3. Define data types for other columns if needed.
  4. When done with editing, on the Home tab, in the Close group, click either:
    • Close & Load - this will load the results to a new sheet in the current workbook.
    • Close & Load To… - this will let you decide where to load the results.

Tip. These methods can also prevent other manipulations with your data that Excel tries to perform automatically. For example, if the imported data starts with "=", Excel will try to calculate it. By applying the Text format, you indicate that the values are strings, not formulas.

How to fix CSV date format problems in Excel

Symptoms. After converting CSV to Excel, dates are formatted incorrectly, days and months are swapped, some dates are changed to text, and some text values are auto formatted as dates.

Cause. In your csv file, dates are written in the format different from the default date format set in your operating system, because of which Excel fails to interpret the dates correctly.

Solution. Depending on exactly what problem you are faced with, try out one of the following solutions.

Days and months are mixed up

When the date formats in the Windows Regional settings and csv file are different, there is no way for Excel to determine that mm/dd/yy dates it is looking for are stored in the dd/mm/yy format in that particular file. As a result, the day and month units are reversed: Jan-3 becomes Mar-1, Jan-10 becomes Oct-1, and so on. Moreover, dates after Jan-12 are converted to text strings because there exist no 13th, 14th, etc. months.

For the dates to be imported correctly, run Text Import Wizard, and pick the appropriated Date format in step 3:
Pick the appropriated <b>Date</b> format.

Some values are converted to dates

Microsoft Excel is designed to make it easier to enter various kinds of values. Therefore, if Excel believes that a given value represents a date, it is auto formatted as a date. For example, the text string apr23 looks very much like April 23, and 11/3 resembles November 3, so both values are converted to dates.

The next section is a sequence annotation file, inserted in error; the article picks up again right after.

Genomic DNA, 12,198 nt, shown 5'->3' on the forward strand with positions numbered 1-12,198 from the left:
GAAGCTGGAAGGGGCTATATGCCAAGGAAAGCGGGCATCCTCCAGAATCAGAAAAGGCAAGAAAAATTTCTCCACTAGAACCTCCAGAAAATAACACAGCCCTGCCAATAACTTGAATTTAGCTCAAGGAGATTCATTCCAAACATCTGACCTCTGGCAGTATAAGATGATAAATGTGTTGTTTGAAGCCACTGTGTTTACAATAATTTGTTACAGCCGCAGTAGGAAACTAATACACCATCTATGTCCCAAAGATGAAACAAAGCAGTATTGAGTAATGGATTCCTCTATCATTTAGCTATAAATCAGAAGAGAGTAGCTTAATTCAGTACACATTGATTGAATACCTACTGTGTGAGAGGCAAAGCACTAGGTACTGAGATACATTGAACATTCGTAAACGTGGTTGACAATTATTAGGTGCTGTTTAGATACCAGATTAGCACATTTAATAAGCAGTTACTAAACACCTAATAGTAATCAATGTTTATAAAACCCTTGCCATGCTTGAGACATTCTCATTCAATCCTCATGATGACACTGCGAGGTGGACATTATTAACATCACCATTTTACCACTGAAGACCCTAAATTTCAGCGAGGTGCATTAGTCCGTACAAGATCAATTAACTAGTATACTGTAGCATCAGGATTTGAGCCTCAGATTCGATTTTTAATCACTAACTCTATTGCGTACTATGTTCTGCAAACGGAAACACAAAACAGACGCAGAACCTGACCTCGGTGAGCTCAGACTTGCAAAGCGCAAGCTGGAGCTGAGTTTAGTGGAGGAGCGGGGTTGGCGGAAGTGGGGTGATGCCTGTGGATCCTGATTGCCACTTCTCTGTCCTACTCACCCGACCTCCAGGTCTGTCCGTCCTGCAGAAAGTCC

To stop Excel from changing text values to dates, use the already familiar approach: convert CSV to Excel by importing it. In step 3 of the Text Import Wizard, select the problematic column and change its format to Text.
Stop text values from being converted to dates.

Dates are formatted incorrectly

When a csv file is opened in Excel, the dates are normally displayed in the default format. For example, in your original file, you may have 7-May-21 or 05/07/21, while in Excel it appears as 5/7/2021.

To display dates in the desired format, make use of the Format Cells feature:

  1. Select the column of dates.
  2. Press Ctrl + 1 to open the Format Cells dialog box.
  3. On the Number tab, choose Date under Category.
  4. Under Type, pick the desired formatting.
  5. Click OK.
    Changing date format in Excel

If none of the preset formats is right for you, then you can create your own one as explained in How to make custom date format in Excel.

Prevent Excel from converting numbers to scientific notation

Symptoms. After converting CSV to Excel, long numbers are formatted as scientific notation, e.g. 1234578900 appears as 1.23E+09.

Cause. In Microsoft Excel, numbers are limited to 15 digits of precision. If numbers in your csv file exceed that limit, Excel automatically converts them to scientific notation as a way to conform to that limit. If a number contains more than 15 significant digits, all "extra" digits in the end are changed to zeros.

Solution. Import long numbers as text or change the Number format directly in Excel.

Import long numbers as text

To accurately transfer big numbers from CSV to Excel, run the Text Import Wizard and set the format of the target column(s) to Text.
Import CSV to Excel without converting numbers to scientific notation.

This is the only real solution to accurately import numeric strings without losing data, i.e. without replacing the 16th and subsequent digits with 0's or removing leading zeros. It works great for entries such as product ids, account numbers, bar codes, and the like.

However, if your values are numbers, not strings, it is not the best method as you won't be able to do any math on the resulting text values.

This method will also help you prevent other unwanted automatic data formatting when converting a CSV file.

Change Number format in Excel

If your data is already in Excel, you can change the format from General to either Text or Number like shown below:
Changing format from General to Number

Note. This method won't restore the deleted preceding zeros or digits after the 15th position that were replaced with zeros.

For more information, please see How to format cells in Excel.

Make the column wider

In a simplest case, when a number contains fewer than 15 digits, it's sufficient to make a column a little wider to get the numbers displayed normally.
To get the numbers displayed normally, resize the column.

For more details, please see How to resize and auto fit columns in Excel.

That's how to fix the most common problems that may occur with CSV to Excel conversions. Thank you for reading and see you next week!


  1. Hello,

    Could someone share, please what setting is needed to make sure that a csv file would always open with the data already split/arranged in columns?